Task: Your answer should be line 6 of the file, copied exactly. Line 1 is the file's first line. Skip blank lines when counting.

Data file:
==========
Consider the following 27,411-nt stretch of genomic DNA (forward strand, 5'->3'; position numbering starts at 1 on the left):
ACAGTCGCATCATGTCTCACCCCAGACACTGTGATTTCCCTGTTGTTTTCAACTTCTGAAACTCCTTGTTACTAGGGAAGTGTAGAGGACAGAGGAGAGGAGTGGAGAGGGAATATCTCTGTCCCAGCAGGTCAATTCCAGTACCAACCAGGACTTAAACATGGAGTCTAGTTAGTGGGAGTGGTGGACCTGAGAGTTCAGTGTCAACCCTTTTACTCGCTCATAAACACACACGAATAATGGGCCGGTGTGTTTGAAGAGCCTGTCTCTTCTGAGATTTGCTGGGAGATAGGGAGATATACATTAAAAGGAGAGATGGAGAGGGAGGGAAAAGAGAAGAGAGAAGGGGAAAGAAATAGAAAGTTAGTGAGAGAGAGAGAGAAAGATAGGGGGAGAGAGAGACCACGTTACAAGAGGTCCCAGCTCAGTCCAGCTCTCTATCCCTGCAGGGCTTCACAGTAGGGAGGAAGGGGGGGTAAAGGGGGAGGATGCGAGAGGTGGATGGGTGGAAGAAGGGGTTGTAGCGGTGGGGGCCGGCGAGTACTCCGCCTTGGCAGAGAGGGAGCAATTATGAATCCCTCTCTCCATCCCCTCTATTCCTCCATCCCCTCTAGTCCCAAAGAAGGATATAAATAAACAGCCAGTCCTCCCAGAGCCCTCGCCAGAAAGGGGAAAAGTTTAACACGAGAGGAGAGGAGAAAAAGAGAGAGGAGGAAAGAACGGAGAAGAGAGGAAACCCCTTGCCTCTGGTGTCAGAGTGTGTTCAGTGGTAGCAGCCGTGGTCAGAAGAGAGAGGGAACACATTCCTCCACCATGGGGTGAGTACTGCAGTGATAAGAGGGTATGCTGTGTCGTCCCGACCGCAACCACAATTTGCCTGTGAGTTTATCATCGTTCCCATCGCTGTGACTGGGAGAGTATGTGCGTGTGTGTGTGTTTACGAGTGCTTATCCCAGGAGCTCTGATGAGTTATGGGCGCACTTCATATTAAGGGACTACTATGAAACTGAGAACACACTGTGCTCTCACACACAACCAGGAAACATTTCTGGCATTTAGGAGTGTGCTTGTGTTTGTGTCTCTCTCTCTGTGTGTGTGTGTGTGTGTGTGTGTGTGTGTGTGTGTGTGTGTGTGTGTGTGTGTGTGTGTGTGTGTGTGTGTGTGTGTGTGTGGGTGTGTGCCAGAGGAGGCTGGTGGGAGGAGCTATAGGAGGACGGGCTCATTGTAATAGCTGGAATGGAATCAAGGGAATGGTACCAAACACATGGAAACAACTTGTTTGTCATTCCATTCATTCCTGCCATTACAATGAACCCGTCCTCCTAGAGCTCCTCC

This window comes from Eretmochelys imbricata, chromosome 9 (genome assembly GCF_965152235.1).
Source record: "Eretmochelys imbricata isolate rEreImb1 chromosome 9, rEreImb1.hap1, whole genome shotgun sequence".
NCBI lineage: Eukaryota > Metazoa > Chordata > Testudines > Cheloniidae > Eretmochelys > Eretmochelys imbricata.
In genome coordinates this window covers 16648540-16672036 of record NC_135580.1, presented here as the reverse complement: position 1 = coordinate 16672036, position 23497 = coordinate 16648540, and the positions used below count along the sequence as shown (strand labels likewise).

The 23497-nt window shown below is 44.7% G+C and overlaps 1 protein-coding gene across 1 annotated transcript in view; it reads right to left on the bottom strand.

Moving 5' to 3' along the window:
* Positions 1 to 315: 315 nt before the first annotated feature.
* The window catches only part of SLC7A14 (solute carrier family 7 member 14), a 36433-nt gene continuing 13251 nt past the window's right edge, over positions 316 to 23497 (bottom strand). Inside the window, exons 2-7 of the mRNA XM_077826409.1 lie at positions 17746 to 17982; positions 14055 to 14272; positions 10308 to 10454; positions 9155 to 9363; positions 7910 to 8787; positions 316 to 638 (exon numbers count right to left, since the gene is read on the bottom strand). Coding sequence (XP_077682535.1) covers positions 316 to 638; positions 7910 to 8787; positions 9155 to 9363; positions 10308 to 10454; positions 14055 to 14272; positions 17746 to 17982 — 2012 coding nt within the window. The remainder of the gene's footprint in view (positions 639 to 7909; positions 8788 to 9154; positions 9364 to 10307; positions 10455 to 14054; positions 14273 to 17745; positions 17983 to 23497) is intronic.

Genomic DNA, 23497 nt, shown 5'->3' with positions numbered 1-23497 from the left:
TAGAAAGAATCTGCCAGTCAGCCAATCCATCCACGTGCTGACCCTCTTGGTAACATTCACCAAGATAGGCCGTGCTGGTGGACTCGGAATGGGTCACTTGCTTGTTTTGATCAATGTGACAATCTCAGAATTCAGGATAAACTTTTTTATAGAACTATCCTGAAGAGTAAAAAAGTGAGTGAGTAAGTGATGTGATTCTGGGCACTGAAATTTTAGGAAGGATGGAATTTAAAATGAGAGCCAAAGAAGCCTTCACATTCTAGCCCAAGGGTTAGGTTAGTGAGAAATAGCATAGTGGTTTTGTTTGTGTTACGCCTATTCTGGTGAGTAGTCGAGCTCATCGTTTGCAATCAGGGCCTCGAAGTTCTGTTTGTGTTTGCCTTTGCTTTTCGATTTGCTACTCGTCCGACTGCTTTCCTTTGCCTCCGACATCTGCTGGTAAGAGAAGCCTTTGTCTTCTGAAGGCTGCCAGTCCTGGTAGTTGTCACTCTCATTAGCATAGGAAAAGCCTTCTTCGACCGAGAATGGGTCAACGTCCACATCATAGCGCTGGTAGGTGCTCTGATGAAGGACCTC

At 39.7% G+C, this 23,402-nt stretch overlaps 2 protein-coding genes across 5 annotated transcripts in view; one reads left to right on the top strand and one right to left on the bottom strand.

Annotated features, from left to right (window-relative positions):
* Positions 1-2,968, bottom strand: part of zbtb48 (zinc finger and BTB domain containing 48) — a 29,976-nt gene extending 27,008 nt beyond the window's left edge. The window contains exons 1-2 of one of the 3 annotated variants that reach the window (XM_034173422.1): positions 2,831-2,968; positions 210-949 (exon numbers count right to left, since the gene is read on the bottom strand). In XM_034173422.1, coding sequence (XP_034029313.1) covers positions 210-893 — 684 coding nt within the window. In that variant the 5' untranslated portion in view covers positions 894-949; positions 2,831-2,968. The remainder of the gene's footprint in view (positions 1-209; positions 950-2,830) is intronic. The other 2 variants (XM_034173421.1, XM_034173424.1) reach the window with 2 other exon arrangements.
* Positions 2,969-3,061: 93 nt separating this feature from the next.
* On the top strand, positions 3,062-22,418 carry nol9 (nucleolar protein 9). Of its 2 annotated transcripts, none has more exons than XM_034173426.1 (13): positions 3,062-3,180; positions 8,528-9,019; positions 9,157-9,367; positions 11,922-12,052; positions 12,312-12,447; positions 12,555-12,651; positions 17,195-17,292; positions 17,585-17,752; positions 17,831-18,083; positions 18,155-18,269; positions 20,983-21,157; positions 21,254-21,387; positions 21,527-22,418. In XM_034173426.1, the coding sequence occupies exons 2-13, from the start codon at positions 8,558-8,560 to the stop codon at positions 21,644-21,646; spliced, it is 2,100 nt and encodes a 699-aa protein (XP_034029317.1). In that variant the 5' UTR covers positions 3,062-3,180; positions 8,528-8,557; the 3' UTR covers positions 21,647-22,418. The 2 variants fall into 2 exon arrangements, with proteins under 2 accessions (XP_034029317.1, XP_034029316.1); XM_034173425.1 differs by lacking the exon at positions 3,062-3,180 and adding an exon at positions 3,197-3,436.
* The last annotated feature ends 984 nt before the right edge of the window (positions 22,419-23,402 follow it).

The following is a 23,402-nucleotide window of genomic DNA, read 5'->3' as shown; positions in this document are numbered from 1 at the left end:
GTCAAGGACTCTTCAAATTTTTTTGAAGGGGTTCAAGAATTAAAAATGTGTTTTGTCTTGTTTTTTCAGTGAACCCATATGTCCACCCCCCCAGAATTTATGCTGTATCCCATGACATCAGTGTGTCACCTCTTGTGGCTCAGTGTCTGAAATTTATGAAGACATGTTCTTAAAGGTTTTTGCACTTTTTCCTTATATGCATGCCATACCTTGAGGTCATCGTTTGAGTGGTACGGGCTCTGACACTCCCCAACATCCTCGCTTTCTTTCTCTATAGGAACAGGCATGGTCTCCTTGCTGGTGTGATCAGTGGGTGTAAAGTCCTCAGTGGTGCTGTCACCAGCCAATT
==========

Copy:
In genome coordinates this window covers 16648540-16672036 of record NC_135580.1, presented here as the reverse complement: position 1 = coordinate 16672036, position 23497 = coordinate 16648540, and the positions used below count along the sequence as shown (strand labels likewise).